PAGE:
On August 6, students with disabilities from various undergraduate and postgraduate courses at Delhi University held an agitation at North Campus. They were trying to bring the Delhi University administration’s attention towards the irregularities being committed by various university and college hostels with respect to seat allotment for PWD students.
One of the protesting students, Shiv, who is a second-year student at Law Faculty told me, “Only 3% of all seats have been reserved for PWD students in various UG and PG hostels in DU when it should be 5% according to provisions made in the Rights of Persons with Disability Act, 2016.”
It should be known that admissions to various DU hostels are underway or have been completed. However, many students from the PWD category have been compelled to find accommodation outside, due to the irregularities in admission to DU which has caused them tremendous distress. Many hostels of DU and its constituent colleges are following the old reservation norms which called for reservation of only 3% of the total number of seats for students with disabilities in educational institutions.
However, as per the Rights of Persons with Disability Act, 2016, it has become mandatory to follow the new reservation norms which explicitly reserve 5% seats for students with disabilities. A delegation of students with disabilities had also submitted a memorandum to the DU administration demanding that admission processes are conducted according to the new reservation norms for Persons with Disabilities (PWD). However, no action whatsoever has been taken until now to ensure compliance with the new law.
Ramnath, a research scholar in the Political Science department of DU said, “The denial of seats to the disabled students is not simply illegal, but in effect violates their constitutional rights. This new policy despite being followed by DU in admissions this year, has been overlooked by many university and college hostels, thereby denying the students from the disabled community the rightful number of seats reserved for them.”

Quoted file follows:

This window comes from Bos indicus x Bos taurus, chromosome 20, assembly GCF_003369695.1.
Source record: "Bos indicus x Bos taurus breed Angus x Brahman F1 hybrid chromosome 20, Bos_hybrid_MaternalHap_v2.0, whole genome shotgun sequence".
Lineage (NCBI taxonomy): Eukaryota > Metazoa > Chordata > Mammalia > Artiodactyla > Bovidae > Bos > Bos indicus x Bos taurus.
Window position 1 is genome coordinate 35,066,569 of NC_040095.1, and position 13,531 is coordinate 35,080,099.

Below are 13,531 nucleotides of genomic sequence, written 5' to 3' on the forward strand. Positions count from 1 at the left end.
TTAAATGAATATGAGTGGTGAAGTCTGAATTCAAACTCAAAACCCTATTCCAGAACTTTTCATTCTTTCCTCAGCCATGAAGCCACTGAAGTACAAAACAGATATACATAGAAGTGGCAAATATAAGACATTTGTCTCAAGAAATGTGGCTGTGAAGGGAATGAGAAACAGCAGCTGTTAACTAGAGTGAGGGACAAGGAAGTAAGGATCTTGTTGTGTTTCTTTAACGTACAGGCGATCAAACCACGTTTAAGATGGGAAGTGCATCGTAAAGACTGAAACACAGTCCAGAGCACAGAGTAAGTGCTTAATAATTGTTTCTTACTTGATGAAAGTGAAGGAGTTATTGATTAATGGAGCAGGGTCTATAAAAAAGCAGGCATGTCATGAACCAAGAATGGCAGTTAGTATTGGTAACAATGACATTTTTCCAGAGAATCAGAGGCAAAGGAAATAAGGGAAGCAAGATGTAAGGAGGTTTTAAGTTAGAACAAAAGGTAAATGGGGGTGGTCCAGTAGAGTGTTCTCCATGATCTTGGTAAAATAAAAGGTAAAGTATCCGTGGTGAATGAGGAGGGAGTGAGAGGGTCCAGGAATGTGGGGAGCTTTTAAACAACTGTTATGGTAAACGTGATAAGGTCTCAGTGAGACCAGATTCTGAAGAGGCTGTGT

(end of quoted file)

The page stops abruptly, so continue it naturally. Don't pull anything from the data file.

In the hostel prospectus of colleges like Ramjas and Deen Dayal Upadhyaya, you’ll find that only 3% seats have been reserved for students with disabilities. Colleges like Hansraj have not even mentioned the percentage of seats reserved for students with disabilities in their hostel prospectus, thereby leaving enough scope for arbitrary practices. Even in hostels directly run by DU such as Jubilee Hall, Rajiv Gandhi Hostel for Girls, etc. only 3% seats have been reserved for students with disabilities.
There are many other issues that students from the PWD category face, one of the most important is the denial of hostel facilities to PWD research scholars. As is already known, only a handful of PWD students are able to get admission in research courses since most of the students belong to very poor families and are consequently unable to continue their education, especially due to the apathetic stance of the university administrations. In such a context, the research scholars who are compelled to live outside due to non-provision of hostels have to face a lot of difficulties and in the process, their research suffers.